“Now that they’ve done it in New York, I bet you’re going to see trans fat banned in Chicago and other cities,” says Bonnie Minsky, a Northbrook-based dietician and spokeswoman for the American College of Nutrition. “They can’t say they’re working on recipes anymore, like they have for the last few years. The pressure now is extreme, and it needs to be.”

In recent months, major McDonald’s rivals have either switched to cooking oils containing lower levels of trans fat or announced a timeframe for doing so.

Wendy’s International Inc. in August began frying food in a blend of corn and soy oil containing little trans fat while KFC Corp. in October said it will switch to a trans fat-free cooking oil by the end of April.

Taco Bell Corp. last month said it will eliminate trans fat from many of its menu items by April, Burger King Holdings Inc. said it will test healthier oils soon and Culver’s, a Wisconsin-based burger chain, said it will switch to a trans fat-free canola oil by March 1.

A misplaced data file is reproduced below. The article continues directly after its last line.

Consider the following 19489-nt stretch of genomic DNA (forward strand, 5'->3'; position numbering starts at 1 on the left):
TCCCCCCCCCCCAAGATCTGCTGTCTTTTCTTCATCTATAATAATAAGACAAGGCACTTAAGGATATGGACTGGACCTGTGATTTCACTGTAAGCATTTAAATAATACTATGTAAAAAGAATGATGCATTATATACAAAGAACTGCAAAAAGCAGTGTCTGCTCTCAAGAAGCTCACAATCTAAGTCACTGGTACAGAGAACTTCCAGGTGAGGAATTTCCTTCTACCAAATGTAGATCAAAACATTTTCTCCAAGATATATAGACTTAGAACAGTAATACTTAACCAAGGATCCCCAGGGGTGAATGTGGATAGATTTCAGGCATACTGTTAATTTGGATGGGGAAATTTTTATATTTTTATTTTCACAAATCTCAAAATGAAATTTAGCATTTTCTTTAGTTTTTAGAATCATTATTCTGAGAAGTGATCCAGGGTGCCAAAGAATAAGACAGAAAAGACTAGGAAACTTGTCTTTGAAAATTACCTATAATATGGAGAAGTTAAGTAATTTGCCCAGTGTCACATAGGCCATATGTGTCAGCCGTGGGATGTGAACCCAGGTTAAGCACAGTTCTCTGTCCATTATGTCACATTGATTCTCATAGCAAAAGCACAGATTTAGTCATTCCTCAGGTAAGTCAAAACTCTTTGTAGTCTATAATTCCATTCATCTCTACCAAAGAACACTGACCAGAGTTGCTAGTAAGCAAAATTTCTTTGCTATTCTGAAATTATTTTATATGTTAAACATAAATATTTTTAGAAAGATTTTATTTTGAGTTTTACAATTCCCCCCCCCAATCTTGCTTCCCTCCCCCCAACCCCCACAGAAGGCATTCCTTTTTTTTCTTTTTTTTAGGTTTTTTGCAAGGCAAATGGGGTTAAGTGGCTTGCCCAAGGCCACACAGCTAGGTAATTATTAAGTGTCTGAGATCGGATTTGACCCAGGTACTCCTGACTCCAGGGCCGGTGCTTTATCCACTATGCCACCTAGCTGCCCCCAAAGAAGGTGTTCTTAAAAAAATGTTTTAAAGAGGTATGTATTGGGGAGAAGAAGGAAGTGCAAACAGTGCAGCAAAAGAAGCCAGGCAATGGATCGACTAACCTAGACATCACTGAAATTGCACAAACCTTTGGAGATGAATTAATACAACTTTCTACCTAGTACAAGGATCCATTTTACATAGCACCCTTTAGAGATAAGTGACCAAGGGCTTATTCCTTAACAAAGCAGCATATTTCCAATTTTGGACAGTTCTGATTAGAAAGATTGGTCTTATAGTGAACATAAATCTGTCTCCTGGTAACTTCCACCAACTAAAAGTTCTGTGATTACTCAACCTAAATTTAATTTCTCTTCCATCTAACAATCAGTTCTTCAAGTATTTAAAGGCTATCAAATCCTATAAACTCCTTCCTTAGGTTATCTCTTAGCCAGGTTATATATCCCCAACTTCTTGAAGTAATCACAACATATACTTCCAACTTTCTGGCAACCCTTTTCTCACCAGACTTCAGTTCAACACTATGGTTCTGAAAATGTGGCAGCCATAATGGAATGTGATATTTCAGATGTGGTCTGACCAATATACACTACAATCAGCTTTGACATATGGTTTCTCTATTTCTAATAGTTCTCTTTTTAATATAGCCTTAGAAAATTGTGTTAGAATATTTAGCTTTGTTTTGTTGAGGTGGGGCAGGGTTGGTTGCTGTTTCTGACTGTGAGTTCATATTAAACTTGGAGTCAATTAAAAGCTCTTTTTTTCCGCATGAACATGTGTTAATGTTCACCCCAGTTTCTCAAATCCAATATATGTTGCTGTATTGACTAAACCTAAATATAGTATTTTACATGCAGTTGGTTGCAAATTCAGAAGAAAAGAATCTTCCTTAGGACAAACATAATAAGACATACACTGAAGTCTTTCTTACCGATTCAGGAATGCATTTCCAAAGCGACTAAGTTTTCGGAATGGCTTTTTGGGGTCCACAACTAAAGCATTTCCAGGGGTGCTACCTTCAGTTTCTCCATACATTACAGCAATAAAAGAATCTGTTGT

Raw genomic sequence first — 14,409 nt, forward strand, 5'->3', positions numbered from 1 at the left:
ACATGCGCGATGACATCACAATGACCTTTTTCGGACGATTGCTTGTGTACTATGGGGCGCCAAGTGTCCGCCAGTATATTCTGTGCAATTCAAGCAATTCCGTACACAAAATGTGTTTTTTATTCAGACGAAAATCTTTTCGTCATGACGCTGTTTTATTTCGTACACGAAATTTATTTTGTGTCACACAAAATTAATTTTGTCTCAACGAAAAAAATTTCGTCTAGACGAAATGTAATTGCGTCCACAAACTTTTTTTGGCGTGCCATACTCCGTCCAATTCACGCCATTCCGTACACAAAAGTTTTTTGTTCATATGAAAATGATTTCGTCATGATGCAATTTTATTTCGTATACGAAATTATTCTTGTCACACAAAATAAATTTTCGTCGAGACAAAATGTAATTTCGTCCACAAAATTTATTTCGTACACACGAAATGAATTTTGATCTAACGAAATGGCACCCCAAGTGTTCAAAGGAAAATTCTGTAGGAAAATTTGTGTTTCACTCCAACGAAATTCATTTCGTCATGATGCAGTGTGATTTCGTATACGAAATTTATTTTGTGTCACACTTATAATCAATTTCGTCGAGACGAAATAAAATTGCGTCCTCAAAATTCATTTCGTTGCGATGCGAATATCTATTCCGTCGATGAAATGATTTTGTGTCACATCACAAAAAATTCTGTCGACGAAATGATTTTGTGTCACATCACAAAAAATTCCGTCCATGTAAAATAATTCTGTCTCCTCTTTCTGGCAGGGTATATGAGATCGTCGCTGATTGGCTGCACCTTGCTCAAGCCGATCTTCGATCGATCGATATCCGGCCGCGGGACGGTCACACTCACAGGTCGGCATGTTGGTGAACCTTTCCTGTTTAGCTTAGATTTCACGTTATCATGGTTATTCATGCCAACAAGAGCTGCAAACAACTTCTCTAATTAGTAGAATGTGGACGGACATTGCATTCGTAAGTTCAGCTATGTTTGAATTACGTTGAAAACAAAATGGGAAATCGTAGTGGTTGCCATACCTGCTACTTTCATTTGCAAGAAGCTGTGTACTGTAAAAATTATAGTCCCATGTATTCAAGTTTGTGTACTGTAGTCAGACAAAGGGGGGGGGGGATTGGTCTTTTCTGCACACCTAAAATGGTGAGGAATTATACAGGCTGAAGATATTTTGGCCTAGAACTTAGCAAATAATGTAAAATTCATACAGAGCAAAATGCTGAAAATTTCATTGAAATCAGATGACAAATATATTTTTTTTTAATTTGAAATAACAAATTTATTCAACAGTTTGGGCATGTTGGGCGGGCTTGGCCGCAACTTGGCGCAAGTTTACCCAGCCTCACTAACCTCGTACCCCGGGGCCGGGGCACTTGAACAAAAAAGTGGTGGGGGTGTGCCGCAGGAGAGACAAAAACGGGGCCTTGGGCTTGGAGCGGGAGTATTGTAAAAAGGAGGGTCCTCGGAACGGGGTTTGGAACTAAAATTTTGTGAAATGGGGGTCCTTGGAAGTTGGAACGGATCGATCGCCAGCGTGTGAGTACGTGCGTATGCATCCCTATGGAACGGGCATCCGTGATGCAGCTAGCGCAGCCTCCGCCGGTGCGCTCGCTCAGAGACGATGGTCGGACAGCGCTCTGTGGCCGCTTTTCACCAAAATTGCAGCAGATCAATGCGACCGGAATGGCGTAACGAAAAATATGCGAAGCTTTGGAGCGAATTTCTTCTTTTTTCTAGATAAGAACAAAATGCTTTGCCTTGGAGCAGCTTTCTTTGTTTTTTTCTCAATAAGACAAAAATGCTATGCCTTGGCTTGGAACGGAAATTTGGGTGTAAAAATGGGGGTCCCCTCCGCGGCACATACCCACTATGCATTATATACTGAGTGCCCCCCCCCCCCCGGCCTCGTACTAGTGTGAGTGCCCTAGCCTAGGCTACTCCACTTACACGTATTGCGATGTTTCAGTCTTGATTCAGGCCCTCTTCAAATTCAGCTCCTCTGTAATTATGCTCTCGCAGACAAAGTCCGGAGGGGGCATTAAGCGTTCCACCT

In June, Alderman Edward Burke (14th ward) introduced a trans fat ordinance here. After a few iterations, the proposed ordinance now calls for restaurants with more than $20 million in annual sales to limit the level of trans fat in its food and to disclose the amount.

The proposed ordinance is currently in the city council’s license and consumer protection committee.

“The committee members have indicated a go-slow approach to consideration and possible adoption of the ordinance,” says a spokesman for Alderman Burke. “I think they want to study it further. In the meantime, we feel fast-food chains are being put under the spotlight not only because of New York’s adoption of a ban today but because of the continuing drumbeat of our hearings. The problem is that restaurant chains are unable to explain why they can’t drop trans fat from the menu.”